On the surface, it would appear that the two conversations featured in this issue of JLE could not have less in common. The first conversation is a response to Fritz Oehlschaeger’s recent book, Procreative Ethics: Philosophical and Christian Approaches to Questions at the Beginning of Life (Wipf & Stock, 2010). The second coalesces around “The Question Concerning Technology and Religion,” an article written by biblical scholar A.K.M. Adam. The former conversation addresses questions of abortion and genetic engineering; the latter discusses social media, computers, and online avatars. Yet on a deeper level, both conversations share a central concern: what principles ought to shape our relationship to technology, inside and outside our churches? What does it mean for science and faith to be, in the words of Pope Paul VI’s closing address at the Second Vatican Council, “mutual servants of one another in the one truth”? What possibilities – and risks – do faith and science raise for one another?
 In his review of Oehlschlaeger’s book, Paul Hinlicky (who initiated this dialogue) probes the book’s argument and raises important questions about how justice ought to inform our technological choices. In her response, Jennifer Hockenbery Dragseth brings a rich understanding of the relational self to bear on the use of reproductive technologies, while James C. Peterson argues for greater clarity and precision in the terms of the debate, especially in regards to genetic therapy. Oehlschlaeger responds to all three authors.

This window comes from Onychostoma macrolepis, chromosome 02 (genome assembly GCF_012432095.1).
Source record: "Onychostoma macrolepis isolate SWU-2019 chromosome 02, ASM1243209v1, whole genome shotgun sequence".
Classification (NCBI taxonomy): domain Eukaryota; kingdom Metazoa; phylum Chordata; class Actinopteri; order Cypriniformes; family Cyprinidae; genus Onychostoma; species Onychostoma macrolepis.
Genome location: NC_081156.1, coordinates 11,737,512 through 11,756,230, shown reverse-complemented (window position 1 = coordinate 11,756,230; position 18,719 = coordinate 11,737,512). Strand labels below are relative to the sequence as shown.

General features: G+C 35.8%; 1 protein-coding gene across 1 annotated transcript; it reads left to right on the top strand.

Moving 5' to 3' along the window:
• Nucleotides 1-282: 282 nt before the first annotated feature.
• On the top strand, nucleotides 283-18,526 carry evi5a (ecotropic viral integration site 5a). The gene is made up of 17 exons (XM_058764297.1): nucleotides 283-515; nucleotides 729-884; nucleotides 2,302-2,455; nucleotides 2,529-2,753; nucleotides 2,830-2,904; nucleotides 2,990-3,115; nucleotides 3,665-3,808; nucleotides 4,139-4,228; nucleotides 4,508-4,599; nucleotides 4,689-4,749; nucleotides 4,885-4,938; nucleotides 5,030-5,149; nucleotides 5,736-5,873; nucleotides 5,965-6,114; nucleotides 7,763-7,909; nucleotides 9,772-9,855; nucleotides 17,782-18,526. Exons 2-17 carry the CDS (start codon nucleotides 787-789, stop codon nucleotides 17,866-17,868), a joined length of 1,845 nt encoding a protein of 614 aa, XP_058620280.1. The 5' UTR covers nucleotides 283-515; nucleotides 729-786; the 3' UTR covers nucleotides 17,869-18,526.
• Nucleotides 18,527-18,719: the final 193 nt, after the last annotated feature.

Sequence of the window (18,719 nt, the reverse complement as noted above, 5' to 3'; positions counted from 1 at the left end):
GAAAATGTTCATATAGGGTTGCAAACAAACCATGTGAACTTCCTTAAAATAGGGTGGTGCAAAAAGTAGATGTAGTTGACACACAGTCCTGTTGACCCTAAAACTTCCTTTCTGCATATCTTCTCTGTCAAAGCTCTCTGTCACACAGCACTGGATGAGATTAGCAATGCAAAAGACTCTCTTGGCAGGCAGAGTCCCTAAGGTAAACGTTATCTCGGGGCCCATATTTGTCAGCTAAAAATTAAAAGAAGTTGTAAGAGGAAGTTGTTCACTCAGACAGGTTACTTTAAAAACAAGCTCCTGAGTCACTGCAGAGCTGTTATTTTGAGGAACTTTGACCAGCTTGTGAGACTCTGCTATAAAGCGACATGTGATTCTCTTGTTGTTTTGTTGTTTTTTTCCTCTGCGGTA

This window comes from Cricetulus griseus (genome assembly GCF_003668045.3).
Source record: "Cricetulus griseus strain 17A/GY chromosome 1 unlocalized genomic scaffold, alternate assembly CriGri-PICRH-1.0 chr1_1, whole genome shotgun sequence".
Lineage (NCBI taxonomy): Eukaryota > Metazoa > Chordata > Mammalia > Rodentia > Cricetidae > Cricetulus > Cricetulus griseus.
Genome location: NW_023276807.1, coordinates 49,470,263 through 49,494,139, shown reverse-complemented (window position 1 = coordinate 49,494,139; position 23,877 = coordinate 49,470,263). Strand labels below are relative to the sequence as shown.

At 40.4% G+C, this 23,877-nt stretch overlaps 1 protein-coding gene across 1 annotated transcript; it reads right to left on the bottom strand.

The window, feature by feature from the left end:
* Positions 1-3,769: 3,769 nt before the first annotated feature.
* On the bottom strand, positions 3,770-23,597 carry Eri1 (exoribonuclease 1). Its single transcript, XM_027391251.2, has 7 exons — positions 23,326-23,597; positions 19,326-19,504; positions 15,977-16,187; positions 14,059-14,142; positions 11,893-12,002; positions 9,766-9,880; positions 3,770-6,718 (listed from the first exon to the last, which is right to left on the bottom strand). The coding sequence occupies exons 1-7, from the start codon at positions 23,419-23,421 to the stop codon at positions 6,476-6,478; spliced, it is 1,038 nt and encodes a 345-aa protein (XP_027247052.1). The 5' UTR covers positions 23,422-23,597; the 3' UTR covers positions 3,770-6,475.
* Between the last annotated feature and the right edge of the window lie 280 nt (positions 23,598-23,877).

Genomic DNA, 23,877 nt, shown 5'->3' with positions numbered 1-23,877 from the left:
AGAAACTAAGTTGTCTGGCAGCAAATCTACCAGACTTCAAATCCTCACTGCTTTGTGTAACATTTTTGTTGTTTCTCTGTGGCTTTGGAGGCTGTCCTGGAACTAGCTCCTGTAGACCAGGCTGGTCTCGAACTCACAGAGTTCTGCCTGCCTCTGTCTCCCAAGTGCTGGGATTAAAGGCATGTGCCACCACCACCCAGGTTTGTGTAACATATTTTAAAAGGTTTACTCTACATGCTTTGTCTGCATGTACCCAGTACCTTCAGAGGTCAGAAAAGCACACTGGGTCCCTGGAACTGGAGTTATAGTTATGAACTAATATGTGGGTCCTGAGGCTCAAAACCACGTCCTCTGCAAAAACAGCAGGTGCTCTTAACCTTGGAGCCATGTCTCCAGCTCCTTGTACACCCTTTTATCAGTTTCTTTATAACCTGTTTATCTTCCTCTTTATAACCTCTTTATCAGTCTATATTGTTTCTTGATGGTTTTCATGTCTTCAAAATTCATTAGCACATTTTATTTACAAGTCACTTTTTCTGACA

In the second conversation, Adam discusses the mediation of religiosity through the use of technology and presents technical advances as an opportunity for religions “to (re-)discover and (re-)assess their greatest gifts and insights in these unfamiliar new dimensions.” In response to his assertions and her own experiences as a prominent participant in religion and science dialogue, Susan Barreto, co-editor of Covalence, argues that by ignoring certain technologies, religious leaders may lose the opportunity to shape discussions of “humanity’s shared future.” Eric Berg, drawing on Martin Heidegger, argues that technology itself is morally neutral; the ethical question for Lutherans is not the identity or form of the technology per se, but rather the ability or inability of the technology to aid service of the neighbor and proclamation of the Gospel. Gregory Walter also draws on Heidegger, though in contrast to Berg, he looks to forms of technology themselves and encourages readers to distinguish between mere “tools” and actual “world-creating” phenomena. Clint Schnekloth, whose reflection on the Advent season also appears in this issue, takes a “middle road” approach, arguing for a “metriopathic technophilia” that empowers believers to see technology as part and parcel of faith formation.
 Finally, we are also pleased to include in this issue reviews of Mary Streufert’s recent edited volume Transformative Lutheran Theologies: Feminist, Womanist, and Mujerista Perspectives (Fortress Press, 2010). Jane Strohl and Jacqueline Bussie offer their thoughts on the collection, which includes papers delivered at the 2009 Transformative Lutheran Theology Conference sponsored by the ELCA’s Justice for Women office.
Blessings for a merry Christmas and a happy new year from the editorial staff at JLE!
© November/December 2012
Journal of Lutheran Ethics
Volume 12, Issue 6